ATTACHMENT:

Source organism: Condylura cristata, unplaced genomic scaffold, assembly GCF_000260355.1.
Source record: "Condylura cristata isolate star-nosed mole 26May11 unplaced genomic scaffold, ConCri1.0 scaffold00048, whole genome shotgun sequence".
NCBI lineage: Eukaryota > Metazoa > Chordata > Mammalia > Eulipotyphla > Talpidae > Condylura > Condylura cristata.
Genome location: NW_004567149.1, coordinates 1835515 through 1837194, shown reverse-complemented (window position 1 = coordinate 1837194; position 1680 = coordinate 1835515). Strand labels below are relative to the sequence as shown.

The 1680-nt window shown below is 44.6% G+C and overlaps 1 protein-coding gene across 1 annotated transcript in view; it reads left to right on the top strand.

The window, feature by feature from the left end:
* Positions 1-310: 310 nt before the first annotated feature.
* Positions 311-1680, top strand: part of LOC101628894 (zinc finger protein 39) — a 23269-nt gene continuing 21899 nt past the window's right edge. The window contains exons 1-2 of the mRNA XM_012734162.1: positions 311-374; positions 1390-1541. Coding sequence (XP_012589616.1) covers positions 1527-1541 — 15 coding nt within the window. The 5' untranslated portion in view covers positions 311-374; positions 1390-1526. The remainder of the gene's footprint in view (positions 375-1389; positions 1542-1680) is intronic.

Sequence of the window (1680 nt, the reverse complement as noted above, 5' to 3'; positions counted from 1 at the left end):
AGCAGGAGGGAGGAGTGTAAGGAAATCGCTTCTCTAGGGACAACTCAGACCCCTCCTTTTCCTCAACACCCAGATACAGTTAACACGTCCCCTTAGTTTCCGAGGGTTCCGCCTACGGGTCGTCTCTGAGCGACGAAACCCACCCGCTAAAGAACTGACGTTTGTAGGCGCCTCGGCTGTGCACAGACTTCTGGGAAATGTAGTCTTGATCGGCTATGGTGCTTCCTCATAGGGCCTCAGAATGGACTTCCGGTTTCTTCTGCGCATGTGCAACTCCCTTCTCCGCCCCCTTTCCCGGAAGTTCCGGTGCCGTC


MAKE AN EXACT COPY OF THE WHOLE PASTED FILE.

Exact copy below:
Source organism: Condylura cristata, unplaced genomic scaffold, assembly GCF_000260355.1.
Source record: "Condylura cristata isolate star-nosed mole 26May11 unplaced genomic scaffold, ConCri1.0 scaffold00048, whole genome shotgun sequence".
NCBI lineage: Eukaryota > Metazoa > Chordata > Mammalia > Eulipotyphla > Talpidae > Condylura > Condylura cristata.
Genome location: NW_004567149.1, coordinates 1835515 through 1837194, shown reverse-complemented (window position 1 = coordinate 1837194; position 1680 = coordinate 1835515). Strand labels below are relative to the sequence as shown.

The 1680-nt window shown below is 44.6% G+C and overlaps 1 protein-coding gene across 1 annotated transcript in view; it reads left to right on the top strand.

The window, feature by feature from the left end:
* Positions 1-310: 310 nt before the first annotated feature.
* Positions 311-1680, top strand: part of LOC101628894 (zinc finger protein 39) — a 23269-nt gene continuing 21899 nt past the window's right edge. The window contains exons 1-2 of the mRNA XM_012734162.1: positions 311-374; positions 1390-1541. Coding sequence (XP_012589616.1) covers positions 1527-1541 — 15 coding nt within the window. The 5' untranslated portion in view covers positions 311-374; positions 1390-1526. The remainder of the gene's footprint in view (positions 375-1389; positions 1542-1680) is intronic.

Sequence of the window (1680 nt, the reverse complement as noted above, 5' to 3'; positions counted from 1 at the left end):
AGCAGGAGGGAGGAGTGTAAGGAAATCGCTTCTCTAGGGACAACTCAGACCCCTCCTTTTCCTCAACACCCAGATACAGTTAACACGTCCCCTTAGTTTCCGAGGGTTCCGCCTACGGGTCGTCTCTGAGCGACGAAACCCACCCGCTAAAGAACTGACGTTTGTAGGCGCCTCGGCTGTGCACAGACTTCTGGGAAATGTAGTCTTGATCGGCTATGGTGCTTCCTCATAGGGCCTCAGAATGGACTTCCGGTTTCTTCTGCGCATGTGCAACTCCCTTCTCCGCCCCCTTTCCCGGAAGTTCCGGTGCCGTC